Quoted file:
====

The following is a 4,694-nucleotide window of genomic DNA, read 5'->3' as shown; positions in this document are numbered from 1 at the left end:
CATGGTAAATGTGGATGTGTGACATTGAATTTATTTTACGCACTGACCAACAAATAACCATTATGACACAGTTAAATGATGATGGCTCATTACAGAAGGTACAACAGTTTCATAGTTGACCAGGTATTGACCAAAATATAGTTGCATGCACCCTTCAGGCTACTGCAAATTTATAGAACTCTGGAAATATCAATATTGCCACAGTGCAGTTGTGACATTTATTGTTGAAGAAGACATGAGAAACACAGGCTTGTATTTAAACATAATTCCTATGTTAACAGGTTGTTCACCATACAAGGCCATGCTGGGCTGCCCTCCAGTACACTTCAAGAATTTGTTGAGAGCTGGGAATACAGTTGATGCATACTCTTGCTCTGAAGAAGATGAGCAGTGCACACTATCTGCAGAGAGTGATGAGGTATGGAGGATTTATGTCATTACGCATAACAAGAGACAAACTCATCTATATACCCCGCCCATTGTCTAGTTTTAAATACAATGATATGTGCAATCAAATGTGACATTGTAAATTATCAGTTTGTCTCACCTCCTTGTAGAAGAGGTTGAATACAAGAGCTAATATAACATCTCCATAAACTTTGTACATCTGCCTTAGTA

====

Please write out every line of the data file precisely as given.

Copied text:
The following is a 4,694-nucleotide window of genomic DNA, read 5'->3' as shown; positions in this document are numbered from 1 at the left end:
CATGGTAAATGTGGATGTGTGACATTGAATTTATTTTACGCACTGACCAACAAATAACCATTATGACACAGTTAAATGATGATGGCTCATTACAGAAGGTACAACAGTTTCATAGTTGACCAGGTATTGACCAAAATATAGTTGCATGCACCCTTCAGGCTACTGCAAATTTATAGAACTCTGGAAATATCAATATTGCCACAGTGCAGTTGTGACATTTATTGTTGAAGAAGACATGAGAAACACAGGCTTGTATTTAAACATAATTCCTATGTTAACAGGTTGTTCACCATACAAGGCCATGCTGGGCTGCCCTCCAGTACACTTCAAGAATTTGTTGAGAGCTGGGAATACAGTTGATGCATACTCTTGCTCTGAAGAAGATGAGCAGTGCACACTATCTGCAGAGAGTGATGAGGTATGGAGGATTTATGTCATTACGCATAACAAGAGACAAACTCATCTATATACCCCGCCCATTGTCTAGTTTTAAATACAATGATATGTGCAATCAAATGTGACATTGTAAATTATCAGTTTGTCTCACCTCCTTGTAGAAGAGGTTGAATACAAGAGCTAATATAACATCTCCATAAACTTTGTACATCTGCCTTAGTA